VD, crabs, the clap ... depending on the era you grew up, any of these terms may have been tossed around when talking about sexually transmitted infections or diseases. And with them, (un)healthy amounts of shame and embarrassment. Today, these old expressions are used less and less, but even saying STD is becoming passé in favor of the often more accurate STI. This may just sound like semantics, but how we talk more constructively about STIs begins with the language we use to describe them and the ways we approach conversations around them in our personal lives.
Why? The reality is, according to data collected by the CDC, the STI rate has reached an all-time high for the sixth consecutive year. To a degree, that can be attributed to reduced testing and treatment when there were COVID-related obstacles to getting care.
That's just part of it, though. Because they remain a taboo subject, STIs aren't being discussed openly among partners or even allowed out in the mainstream in the same ways that other infections not related to sex, intimate touch, or the genitals are (the common cold, pneumonia and even food poisoning, for example). And, because they're often reduced to whispers and sideways glances, there's a tremendous lack of knowledge, as well as misinformation, surrounding STIs.
Yet, untreated or unacknowledged, some STIs can cause long-term health problems or simply spread from person to person unnecessarily. Because there are many facets to this complex issue, we brought in Nisha McKenzie PA-C, Owner and Founder of Women's+ Health Collective, to share her expertise. McKenzie, who has specialized training as a sex educator and sex counselor, is an enthusiastic advocate for more open dialogues around STIs. Let's dive into some advice.
UNDERSTAND YOUR SPECIFIC STI AND COMMIT TO BECOMING INFORMED.
If you've discovered you have an STI, your first thought might be that your love life is doomed. You might also toil over how to broach the subject either with a current, prospective or future partner—whether your relationship intent is casual or monogamous. Though these conversations are necessary, they shouldn't be entered into without first becoming educated. McKenzie recommends tapping into resources, including consulting with a certified sex educator, or seeking information and support from organizations such as Planned Parenthood, American Sexual Health Association (ASHA), The STI Project, and Scarleteen, as well as the CDC and the Health Department.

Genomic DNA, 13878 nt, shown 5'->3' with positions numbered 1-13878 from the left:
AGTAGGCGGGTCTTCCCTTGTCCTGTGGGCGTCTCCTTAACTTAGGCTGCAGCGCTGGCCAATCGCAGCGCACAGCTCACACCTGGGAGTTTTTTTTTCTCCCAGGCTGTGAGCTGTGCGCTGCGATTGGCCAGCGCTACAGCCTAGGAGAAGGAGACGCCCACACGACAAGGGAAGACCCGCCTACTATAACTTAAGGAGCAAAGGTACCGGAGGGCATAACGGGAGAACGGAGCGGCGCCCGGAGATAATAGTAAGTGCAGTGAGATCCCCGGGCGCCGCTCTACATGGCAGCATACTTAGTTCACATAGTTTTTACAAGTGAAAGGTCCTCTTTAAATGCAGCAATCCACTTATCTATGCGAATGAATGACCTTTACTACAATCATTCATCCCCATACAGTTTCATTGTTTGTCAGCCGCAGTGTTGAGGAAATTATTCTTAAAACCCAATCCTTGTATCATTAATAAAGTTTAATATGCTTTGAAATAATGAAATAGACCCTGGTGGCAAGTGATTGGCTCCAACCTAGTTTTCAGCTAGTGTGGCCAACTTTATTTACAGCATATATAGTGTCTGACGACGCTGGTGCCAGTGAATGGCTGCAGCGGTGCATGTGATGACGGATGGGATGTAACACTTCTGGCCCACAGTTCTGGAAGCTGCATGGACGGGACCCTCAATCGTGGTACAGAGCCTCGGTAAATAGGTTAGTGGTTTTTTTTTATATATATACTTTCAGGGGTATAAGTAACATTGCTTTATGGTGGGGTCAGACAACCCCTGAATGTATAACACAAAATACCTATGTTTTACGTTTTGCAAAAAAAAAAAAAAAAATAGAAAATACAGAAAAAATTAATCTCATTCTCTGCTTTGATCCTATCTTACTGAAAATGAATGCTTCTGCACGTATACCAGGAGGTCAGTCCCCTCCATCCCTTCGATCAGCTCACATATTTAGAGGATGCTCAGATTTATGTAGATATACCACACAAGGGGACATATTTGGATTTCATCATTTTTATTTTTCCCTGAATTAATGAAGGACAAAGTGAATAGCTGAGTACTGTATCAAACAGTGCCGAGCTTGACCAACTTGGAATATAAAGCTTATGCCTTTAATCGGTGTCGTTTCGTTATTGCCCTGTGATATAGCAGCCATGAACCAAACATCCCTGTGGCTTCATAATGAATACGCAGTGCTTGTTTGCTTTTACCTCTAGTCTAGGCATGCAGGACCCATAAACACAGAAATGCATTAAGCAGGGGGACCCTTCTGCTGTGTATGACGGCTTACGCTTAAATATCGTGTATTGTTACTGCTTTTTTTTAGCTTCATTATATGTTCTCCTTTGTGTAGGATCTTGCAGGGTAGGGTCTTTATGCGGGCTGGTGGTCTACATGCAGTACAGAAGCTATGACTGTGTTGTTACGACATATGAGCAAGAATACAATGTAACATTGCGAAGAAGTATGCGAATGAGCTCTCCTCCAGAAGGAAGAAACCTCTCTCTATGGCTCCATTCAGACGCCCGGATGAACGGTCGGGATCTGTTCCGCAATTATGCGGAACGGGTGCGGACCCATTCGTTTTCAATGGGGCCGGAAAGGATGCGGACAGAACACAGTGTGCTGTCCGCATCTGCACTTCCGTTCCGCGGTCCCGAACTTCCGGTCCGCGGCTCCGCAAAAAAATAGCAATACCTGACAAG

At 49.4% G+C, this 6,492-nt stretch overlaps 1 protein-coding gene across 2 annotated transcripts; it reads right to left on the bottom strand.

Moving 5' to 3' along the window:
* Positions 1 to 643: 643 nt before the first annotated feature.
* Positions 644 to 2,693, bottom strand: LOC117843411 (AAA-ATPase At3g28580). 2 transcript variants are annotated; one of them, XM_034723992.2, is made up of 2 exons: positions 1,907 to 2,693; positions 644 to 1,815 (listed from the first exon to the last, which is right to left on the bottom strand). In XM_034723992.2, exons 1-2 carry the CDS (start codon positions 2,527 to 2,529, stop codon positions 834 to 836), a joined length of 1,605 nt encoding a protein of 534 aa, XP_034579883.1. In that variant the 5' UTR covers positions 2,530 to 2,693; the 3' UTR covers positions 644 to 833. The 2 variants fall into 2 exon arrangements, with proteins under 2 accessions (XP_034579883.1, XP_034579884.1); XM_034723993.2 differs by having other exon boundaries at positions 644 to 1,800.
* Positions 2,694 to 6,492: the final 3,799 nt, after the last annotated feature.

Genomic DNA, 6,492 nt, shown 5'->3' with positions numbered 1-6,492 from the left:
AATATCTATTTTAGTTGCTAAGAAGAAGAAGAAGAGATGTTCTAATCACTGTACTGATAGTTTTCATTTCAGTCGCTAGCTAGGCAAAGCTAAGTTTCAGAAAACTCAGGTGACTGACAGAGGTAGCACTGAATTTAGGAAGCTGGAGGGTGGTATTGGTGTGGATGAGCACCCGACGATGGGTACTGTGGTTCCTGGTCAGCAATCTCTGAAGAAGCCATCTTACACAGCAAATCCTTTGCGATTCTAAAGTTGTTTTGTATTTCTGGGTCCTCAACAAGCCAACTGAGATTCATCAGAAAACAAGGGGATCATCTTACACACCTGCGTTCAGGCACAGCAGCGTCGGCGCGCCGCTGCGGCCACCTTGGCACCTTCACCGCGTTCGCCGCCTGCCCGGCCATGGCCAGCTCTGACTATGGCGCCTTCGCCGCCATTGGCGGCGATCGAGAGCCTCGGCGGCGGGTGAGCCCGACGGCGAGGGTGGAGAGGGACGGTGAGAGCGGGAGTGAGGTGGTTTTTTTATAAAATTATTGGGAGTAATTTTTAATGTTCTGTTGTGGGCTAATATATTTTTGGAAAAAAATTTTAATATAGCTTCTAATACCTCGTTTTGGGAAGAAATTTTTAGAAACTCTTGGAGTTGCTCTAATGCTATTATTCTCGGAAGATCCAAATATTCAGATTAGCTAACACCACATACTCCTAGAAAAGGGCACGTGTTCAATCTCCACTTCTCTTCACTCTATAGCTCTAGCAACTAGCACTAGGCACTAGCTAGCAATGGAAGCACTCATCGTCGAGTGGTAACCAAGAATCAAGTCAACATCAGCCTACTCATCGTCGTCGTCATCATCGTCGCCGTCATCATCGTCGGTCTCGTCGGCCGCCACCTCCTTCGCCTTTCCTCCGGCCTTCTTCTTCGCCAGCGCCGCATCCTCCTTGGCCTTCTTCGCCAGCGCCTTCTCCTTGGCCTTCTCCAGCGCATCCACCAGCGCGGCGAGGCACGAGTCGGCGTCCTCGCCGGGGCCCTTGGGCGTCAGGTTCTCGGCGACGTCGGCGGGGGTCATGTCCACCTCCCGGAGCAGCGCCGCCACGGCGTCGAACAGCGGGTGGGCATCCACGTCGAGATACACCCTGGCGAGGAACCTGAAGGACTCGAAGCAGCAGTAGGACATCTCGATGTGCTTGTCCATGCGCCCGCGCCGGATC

"It's pretty safe to assume that most people are uninformed or misinformed about STIs," McKenzie said. "Be prepared by going in with some factual data, resources and websites to share. When you're disclosing your STI status to somebody, it's likely they're going to have an idea about it that may not be true."
Doing your best to head off misperceptions is an important first step. And, with knowledge comes greater calm and confidence, too.
RECOGNIZE THAT SEXUAL HEALTH IS A MUTUAL CONVERSATION.
Once you're armed with information about your STI, consider how you want to frame your exchange. But, note that even if you don't have an STI, a conversation around sexual health and safety, before engaging in intimacy, is vital. Treating this type of discussion as a precursor may also help with the timing, if you're worried about either being presumptuous about where the relationship is going or concerned that disclosure of your status might have needed to occur sooner. Whether you're STI positive or not, centering your talks around shared responsibility is key.
McKenzie notes: "You're worth it; you're worth having the conversation about how to keep your body safe. This is what informed consent is and it applies to all parts of life. You have the right to know what you're getting into. Everyone has the right to know."
PROTECT YOURSELF EMOTIONALLY AND PHYSICALLY.
Knowing that this may not be an easy conversation, McKenzie recommends making sure you're in a private environment where you feel safe and empowered. And that you're also sober and have your clothes on. Because you want this to be an intentional discussion regarding sexual health, she also suggests not springing it on your partner and, instead, allowing them to have a say in the timing of the conversation.
Remember, no matter how it unfolds, disclosing an STI is not an admission of guilt, nor is it a matter of being dirty or clean. And, if your partner needs space to process, that doesn't immediately equate to rejection.
Allison Kay Bannister has been a West Michigan resident since 1987 and a professional writer since 2002. A GVSU alumna, she launched her own freelance writing business in 2017. Allison is a cookie connoisseur, word nerd, aspiring gardener, and metastatic breast cancer thriver who loves traveling in Michigan and beyond, and enjoys art, world cuisine, wine, music, and making homemade preserves.
This article originally appeared in the Dec '22/Jan '23 issue of West Michigan Woman